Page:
Kiffing-comfits were fugar-plums, perfum'd to make the breath

fweet.

Monfieur Le Grand D'Auffi in his Hiftoire de la vie privée des Français, Vol. II. p. 273. obferves-"Il y avait auffi de petits drageoirs qu'on portait en poche pour avoir, dans le jour, de quoi fe parfumer la bouche."

So, alfo in Webster's Duchefs of Malfy, 1623:
Sure your piftol holds

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Nothing but perfuines or kiffing comfits."

In Swetnan Arraign'd, 1620, thefe confections are called" kiffing-causes."" Their very breath is fophifticated with amber-pellets, and kiffing-caufes."

Again, in A Very Woman, by Maflinger:

"Comfits of ambergris to help our kiffes."

For eating thefe, queen Mab may be faid, in Romeo and Juliet, to plague their lips with blifters.

Eringoes, like potatoes, were esteemed to be ftimulatives. So, (fays the late Mr. Henderfon,) in Drayton's Polyolbion:

MRS. FORD. Miftrefs Page is come with me, fweetheart.

FAL. Divide me like a bribe-buck,' each a haunch: I will keep my fides to myself, my fhoulders for the fellow of this walk,' and my horns I bequeath

"Whose root th' eringo is, the reines that doth inflame, "So ftrongly to performe the Cytherean game."

But Shakspeare, very probably, had the following artificial tempeft in his thoughts, when he put the words on which this note is founded, into the mouth of Falstaff.

Holinfhed informs us, that in the year 1583, for the entertainment of prince Alafco, was performed "a verie ftatelie tragedie named Dido, wherein the queen's banket (with Æneas' narration of the deftruction of Troie) was lively defcribed in a marchpaine patterne, the tempeft wherein it hailed small confe&ts, rained rofe-water, and fnew an artificial kind of fnow, all strange, marvellous and abun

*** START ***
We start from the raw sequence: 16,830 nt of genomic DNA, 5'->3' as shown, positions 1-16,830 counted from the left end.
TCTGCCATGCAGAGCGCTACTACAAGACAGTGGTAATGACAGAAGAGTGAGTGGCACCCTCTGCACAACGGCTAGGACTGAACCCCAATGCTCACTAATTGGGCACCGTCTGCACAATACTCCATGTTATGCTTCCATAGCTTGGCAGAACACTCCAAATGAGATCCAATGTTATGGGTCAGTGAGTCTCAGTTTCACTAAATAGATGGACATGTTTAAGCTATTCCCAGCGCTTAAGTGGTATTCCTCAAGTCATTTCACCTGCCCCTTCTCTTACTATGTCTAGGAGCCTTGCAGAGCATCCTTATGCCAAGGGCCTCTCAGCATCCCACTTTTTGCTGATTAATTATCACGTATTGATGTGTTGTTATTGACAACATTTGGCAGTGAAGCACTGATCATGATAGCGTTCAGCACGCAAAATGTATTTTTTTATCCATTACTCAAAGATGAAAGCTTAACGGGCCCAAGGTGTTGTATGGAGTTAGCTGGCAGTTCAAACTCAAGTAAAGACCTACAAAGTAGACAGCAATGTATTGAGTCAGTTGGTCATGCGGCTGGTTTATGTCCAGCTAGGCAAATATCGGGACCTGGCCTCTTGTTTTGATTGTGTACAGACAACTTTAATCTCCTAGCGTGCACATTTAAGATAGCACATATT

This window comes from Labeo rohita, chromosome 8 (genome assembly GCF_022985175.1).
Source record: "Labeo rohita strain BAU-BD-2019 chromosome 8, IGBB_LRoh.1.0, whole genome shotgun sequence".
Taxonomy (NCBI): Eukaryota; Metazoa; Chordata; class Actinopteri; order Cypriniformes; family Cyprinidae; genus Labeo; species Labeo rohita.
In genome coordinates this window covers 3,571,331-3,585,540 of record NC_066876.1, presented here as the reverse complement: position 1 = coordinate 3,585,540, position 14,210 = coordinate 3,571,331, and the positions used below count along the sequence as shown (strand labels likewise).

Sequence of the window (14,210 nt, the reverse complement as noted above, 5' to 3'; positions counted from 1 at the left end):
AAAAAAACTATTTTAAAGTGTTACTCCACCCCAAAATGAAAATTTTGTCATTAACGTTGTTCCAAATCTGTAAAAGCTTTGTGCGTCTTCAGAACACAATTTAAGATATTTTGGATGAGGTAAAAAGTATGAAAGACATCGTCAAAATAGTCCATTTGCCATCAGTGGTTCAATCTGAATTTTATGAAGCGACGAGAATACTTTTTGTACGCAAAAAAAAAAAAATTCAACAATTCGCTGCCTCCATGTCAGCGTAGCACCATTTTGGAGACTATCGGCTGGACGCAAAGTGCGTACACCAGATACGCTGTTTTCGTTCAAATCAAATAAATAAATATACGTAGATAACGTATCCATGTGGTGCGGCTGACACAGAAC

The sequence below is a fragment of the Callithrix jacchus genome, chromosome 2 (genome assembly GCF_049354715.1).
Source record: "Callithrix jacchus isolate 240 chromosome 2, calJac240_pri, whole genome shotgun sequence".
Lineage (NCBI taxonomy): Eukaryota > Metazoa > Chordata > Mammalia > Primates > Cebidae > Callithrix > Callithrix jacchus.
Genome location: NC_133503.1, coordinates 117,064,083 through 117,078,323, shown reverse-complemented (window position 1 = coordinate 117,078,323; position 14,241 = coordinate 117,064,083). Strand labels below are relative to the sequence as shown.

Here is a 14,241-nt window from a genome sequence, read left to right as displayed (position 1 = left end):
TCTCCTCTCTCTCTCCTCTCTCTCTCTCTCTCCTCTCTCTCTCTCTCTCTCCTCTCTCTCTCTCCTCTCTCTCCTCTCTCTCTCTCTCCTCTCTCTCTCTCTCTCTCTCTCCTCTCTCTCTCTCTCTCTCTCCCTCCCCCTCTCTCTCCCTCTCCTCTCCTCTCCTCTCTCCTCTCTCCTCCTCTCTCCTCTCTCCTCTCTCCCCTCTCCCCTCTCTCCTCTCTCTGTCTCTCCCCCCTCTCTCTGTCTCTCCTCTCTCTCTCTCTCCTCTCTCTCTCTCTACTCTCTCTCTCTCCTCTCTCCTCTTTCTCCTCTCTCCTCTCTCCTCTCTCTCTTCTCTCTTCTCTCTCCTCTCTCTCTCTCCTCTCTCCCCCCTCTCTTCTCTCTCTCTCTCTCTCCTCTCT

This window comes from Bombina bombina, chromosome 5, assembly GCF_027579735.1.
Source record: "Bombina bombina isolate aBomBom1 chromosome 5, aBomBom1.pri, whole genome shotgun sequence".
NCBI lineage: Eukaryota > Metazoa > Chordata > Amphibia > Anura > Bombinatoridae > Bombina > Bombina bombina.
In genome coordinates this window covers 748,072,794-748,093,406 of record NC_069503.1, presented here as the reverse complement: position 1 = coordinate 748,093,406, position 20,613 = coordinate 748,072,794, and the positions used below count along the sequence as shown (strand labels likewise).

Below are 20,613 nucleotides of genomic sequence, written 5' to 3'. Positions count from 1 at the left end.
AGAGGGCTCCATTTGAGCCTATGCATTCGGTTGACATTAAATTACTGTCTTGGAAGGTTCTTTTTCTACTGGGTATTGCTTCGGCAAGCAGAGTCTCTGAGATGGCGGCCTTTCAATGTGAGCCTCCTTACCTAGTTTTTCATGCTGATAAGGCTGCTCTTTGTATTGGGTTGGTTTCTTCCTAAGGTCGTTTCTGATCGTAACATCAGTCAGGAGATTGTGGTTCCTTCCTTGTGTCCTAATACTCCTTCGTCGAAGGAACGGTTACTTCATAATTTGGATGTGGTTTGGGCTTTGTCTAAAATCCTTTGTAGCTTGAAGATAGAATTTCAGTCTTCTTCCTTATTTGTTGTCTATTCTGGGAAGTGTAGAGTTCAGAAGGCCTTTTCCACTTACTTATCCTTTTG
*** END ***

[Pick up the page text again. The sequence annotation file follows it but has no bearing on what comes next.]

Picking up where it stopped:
dant."

Brantome alfo, defcribing an earlier feast given by the Vidam of Chartres, fays" Au deffert, il y eut un orage artificiel qui, pendant une demie heure entiere, fit tomber une pluie d'eaux odorantes, & un grêle de dragées." STEEVENS.

Divide me like a bribe-buck,] i. e. (as Mr. Theobald obferves) a buck fent for a bribe. He adds, that the old copies, mistakingly, read-brib'd-buck. STEEVENS.

Cartwright, in his Love's Convert, has an expreffion fomewhat fimilar:

"Put off your mercer with your fee-buck for that season."

M. MASON.

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shoulders to the fellow of this walk,] Who the fellow is, or why he keeps his boulders for him, I do not understand.

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JOHNSON.

A walk is that district in a foreft, to which the jurifdiction of a particular keeper extends. So, in Lodge's Rofalynde, 1592: “ Tell me, forefter, under whom maintaineft thou thy walke MALONE. To the keeper the shoulders and humbles belong as a perquifite. GREY,

So, in Friar Bacon, and Friar Bungay, 1599: "Butter and cheese, and humbles of a deer, "Such as poor keepers have within their lodge." Again, in Holinihed, 1586, Vol. I. p. 204: "The keeper, by a cuftom-hath the fkin, head, umbles, chine and boulders."

STEEVENS.